Penumbra's I Wish You Love

Telling the story of Nat King Cole

Nat King Cole bridged worlds in the 1950s, topping the pop charts with his jazzy love songs and standards and drawing in millions of TV viewers via his self-titled show in 1956 and 1957. All the while, the Civil Rights Movement ignited across the country.

Throughout Dominic Taylor's new play I Wish You Love, in its premiere at Penumbra Theatre, we sense the conflicts within Cole, who, above everything else, wants to make music, and money. That means paying out of his own pocket to reach his TV audience when sponsors were hesitant to sign on to his show, and it means making a trip into the deep South—and near Cole's hometown—to appease the network.

Before we get to the drama, there's a lot of table-setting to be done, which threatens to drag down Taylor's play before it gets started. At the beginning, we are treated to what seems like a full episode of Cole's show, loaded with his standards. Then the music slips away for long stretches as Taylor works to deepen the characters and the situations. At first the show feels like a standard, if extremely well-produced and -performed, jukebox musical. Then it appears to start all over again, bringing in the layers of conflict that Cole and the members of his core band faced.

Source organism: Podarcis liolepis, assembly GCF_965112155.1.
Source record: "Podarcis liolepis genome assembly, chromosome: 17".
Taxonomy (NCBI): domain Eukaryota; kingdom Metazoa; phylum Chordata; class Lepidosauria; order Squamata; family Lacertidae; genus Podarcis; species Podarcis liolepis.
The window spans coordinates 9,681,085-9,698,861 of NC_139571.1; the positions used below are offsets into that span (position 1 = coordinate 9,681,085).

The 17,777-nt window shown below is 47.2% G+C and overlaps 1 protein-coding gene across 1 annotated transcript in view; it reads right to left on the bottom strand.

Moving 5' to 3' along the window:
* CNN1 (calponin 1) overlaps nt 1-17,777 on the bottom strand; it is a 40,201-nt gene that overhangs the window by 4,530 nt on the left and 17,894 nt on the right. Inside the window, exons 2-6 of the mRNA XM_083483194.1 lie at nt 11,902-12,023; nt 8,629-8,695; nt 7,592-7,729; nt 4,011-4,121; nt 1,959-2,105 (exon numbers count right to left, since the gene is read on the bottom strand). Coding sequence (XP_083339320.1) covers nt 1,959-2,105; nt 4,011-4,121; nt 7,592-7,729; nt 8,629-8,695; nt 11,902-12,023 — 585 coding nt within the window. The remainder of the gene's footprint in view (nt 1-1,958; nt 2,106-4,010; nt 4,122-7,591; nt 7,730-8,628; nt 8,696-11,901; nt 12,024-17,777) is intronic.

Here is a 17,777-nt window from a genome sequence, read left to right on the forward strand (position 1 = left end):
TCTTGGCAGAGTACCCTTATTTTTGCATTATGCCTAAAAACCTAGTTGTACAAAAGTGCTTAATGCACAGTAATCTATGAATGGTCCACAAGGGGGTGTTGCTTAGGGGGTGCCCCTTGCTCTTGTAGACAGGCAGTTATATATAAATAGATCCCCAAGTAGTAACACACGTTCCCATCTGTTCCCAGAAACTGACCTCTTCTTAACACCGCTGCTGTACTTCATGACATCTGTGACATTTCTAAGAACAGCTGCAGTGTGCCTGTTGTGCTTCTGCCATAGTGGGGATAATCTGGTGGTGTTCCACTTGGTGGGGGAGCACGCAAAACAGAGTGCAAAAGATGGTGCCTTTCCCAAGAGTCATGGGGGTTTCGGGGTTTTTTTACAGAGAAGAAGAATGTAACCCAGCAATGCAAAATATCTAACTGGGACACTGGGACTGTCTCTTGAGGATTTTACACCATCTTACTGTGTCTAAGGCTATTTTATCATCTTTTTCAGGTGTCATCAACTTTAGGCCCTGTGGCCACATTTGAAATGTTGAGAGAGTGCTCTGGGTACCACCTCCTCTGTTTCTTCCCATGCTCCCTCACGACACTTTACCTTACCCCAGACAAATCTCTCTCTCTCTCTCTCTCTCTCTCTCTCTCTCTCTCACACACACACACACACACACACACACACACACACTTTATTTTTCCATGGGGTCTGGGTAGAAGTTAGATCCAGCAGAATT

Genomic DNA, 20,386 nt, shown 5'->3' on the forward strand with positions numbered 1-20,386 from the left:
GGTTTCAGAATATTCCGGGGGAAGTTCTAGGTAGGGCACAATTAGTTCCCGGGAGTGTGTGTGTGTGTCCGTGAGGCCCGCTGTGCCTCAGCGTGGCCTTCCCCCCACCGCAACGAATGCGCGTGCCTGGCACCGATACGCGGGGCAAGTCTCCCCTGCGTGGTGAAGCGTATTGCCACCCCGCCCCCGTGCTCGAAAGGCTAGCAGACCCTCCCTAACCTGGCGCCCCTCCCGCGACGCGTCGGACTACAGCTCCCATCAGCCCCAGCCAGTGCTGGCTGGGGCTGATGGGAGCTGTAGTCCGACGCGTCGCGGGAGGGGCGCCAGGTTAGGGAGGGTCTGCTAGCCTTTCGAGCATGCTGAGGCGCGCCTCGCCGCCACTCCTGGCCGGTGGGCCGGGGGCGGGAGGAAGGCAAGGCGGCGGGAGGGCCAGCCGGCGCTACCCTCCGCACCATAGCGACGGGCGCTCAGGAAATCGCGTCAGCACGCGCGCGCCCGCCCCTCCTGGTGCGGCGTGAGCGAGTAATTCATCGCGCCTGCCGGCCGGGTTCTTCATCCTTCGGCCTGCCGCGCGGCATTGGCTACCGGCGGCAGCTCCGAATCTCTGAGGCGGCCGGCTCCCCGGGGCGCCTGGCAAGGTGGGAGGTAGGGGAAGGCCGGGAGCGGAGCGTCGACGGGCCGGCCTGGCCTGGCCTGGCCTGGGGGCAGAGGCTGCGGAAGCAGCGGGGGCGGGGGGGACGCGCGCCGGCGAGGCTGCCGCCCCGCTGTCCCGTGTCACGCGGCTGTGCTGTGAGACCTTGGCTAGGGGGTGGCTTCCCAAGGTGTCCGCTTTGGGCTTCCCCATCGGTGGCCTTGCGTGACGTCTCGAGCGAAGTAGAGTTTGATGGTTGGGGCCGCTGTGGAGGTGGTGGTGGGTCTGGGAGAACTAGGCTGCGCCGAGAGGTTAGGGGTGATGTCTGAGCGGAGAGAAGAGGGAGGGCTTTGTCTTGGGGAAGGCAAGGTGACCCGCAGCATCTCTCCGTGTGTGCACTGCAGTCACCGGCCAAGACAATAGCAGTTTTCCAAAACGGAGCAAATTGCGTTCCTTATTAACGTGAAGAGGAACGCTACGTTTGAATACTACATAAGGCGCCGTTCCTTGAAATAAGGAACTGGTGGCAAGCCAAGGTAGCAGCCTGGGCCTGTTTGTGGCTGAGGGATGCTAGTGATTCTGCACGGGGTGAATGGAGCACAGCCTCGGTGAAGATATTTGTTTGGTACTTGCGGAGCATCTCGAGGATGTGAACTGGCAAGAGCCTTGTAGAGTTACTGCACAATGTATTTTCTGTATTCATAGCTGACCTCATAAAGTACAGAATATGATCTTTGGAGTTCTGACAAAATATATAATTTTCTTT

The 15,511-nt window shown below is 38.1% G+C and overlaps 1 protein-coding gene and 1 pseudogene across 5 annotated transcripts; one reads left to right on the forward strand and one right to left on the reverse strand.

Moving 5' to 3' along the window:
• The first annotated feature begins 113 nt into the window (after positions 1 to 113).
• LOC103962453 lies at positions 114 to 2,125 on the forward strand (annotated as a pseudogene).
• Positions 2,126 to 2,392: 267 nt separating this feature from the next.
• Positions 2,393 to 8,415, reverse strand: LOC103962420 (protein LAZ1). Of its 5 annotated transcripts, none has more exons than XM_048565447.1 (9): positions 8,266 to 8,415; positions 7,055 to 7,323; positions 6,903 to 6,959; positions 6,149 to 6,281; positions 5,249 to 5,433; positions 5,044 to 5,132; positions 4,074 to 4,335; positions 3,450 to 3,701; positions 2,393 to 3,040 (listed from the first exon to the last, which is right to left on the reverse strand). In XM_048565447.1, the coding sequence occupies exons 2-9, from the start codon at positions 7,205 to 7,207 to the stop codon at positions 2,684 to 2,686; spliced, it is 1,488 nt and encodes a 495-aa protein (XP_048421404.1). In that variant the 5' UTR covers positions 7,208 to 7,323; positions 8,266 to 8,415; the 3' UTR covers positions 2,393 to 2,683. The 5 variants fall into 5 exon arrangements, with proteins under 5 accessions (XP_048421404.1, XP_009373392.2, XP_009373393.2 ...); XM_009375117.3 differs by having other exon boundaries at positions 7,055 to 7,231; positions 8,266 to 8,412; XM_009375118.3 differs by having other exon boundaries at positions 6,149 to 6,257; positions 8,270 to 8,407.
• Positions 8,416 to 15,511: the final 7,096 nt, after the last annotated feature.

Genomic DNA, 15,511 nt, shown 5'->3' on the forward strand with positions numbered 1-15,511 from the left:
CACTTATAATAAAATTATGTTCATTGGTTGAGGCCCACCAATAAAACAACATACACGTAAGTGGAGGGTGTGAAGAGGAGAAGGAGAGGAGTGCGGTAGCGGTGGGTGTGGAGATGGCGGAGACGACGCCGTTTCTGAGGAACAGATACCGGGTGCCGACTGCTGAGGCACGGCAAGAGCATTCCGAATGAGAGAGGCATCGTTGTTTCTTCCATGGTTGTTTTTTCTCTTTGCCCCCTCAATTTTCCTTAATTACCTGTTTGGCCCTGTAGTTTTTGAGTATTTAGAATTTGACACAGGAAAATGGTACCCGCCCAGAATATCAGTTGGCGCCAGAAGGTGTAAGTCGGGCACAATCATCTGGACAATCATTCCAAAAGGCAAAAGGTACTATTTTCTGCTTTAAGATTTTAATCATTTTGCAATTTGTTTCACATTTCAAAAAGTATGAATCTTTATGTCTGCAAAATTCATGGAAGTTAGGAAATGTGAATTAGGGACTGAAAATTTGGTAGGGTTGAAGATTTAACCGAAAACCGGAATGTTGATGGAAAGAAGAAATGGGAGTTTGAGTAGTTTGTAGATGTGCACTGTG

Layers of conflict: 
Dennis W. Spears as Cole
Michal Daniel
Layers of conflict: Dennis W. Spears as Cole

However, as the overlong first act nears its end and Cole and his band find themselves before a hostile crowd in Alabama, the piece finally comes into focus and doesn't lose it through a terrific, dramatic, and powerful second half.

Dennis W. Spears as Cole helps to keep our attention at first, and then drives the entire drama until the end. Vocally, he's smooth, clean-cut, and spot-on with all of the material, whether it's presenting an Irving Berlin or Thomas Dorsey tune or working on something with a bit more swing, like his later hit "Send for Me." Spears also works hard with a character who keeps his emotional outbursts close to the vest, even when his young guitarist goes missing after the Birmingham concert.

Kevin D. West and Eric Berryman give solid performances as the other members of Cole's trio, Oliver Moore and Jeffrey Prince, but essentially stand in for all the sidemen who gigged with the artist through the years. West's character stays close to where he started—world-weary, but loving making music with his longtime friend—while Berryman's loses a lot of his young naiveté on the trip south. They are joined by Michael Tezla, who plays white TV producer Bill Henry, a role very similar to his last work at Penumbra in Ma Rainey's Black Bottom.

The production is as smooth as Cole's voice, with 20 expertly performed musical numbers and a drama that ends with an indelible image of three battle-worn performers playing their music before the curtain falls on a pioneering TV show.

 
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